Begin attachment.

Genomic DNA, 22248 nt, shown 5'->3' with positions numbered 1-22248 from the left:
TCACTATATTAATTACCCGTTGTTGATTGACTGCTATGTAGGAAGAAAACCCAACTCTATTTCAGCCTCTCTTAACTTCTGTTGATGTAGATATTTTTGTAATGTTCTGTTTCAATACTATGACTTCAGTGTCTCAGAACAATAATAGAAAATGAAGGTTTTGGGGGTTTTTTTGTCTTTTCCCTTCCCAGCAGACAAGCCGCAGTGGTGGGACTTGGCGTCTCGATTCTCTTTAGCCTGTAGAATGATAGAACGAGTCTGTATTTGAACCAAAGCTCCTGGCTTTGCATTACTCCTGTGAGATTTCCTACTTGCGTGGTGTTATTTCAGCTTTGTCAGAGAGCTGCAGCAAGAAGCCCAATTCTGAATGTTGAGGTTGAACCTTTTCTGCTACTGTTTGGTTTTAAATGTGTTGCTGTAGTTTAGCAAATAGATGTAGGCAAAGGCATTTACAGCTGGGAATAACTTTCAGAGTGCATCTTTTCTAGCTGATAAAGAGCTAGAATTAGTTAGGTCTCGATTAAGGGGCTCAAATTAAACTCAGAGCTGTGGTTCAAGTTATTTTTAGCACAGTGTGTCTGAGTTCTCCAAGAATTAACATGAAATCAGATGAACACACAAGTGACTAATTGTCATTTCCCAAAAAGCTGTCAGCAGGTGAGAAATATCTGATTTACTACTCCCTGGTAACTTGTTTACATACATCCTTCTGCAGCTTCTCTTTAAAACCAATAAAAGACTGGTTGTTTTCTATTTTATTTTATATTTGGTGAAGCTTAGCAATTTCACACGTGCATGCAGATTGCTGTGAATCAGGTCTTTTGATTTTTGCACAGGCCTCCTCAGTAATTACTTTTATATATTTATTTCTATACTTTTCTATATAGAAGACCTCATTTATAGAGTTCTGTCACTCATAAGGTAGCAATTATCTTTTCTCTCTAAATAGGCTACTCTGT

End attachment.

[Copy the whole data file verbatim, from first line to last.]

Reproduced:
Genomic DNA, 22248 nt, shown 5'->3' with positions numbered 1-22248 from the left:
TCACTATATTAATTACCCGTTGTTGATTGACTGCTATGTAGGAAGAAAACCCAACTCTATTTCAGCCTCTCTTAACTTCTGTTGATGTAGATATTTTTGTAATGTTCTGTTTCAATACTATGACTTCAGTGTCTCAGAACAATAATAGAAAATGAAGGTTTTGGGGGTTTTTTTGTCTTTTCCCTTCCCAGCAGACAAGCCGCAGTGGTGGGACTTGGCGTCTCGATTCTCTTTAGCCTGTAGAATGATAGAACGAGTCTGTATTTGAACCAAAGCTCCTGGCTTTGCATTACTCCTGTGAGATTTCCTACTTGCGTGGTGTTATTTCAGCTTTGTCAGAGAGCTGCAGCAAGAAGCCCAATTCTGAATGTTGAGGTTGAACCTTTTCTGCTACTGTTTGGTTTTAAATGTGTTGCTGTAGTTTAGCAAATAGATGTAGGCAAAGGCATTTACAGCTGGGAATAACTTTCAGAGTGCATCTTTTCTAGCTGATAAAGAGCTAGAATTAGTTAGGTCTCGATTAAGGGGCTCAAATTAAACTCAGAGCTGTGGTTCAAGTTATTTTTAGCACAGTGTGTCTGAGTTCTCCAAGAATTAACATGAAATCAGATGAACACACAAGTGACTAATTGTCATTTCCCAAAAAGCTGTCAGCAGGTGAGAAATATCTGATTTACTACTCCCTGGTAACTTGTTTACATACATCCTTCTGCAGCTTCTCTTTAAAACCAATAAAAGACTGGTTGTTTTCTATTTTATTTTATATTTGGTGAAGCTTAGCAATTTCACACGTGCATGCAGATTGCTGTGAATCAGGTCTTTTGATTTTTGCACAGGCCTCCTCAGTAATTACTTTTATATATTTATTTCTATACTTTTCTATATAGAAGACCTCATTTATAGAGTTCTGTCACTCATAAGGTAGCAATTATCTTTTCTCTCTAAATAGGCTACTCTGT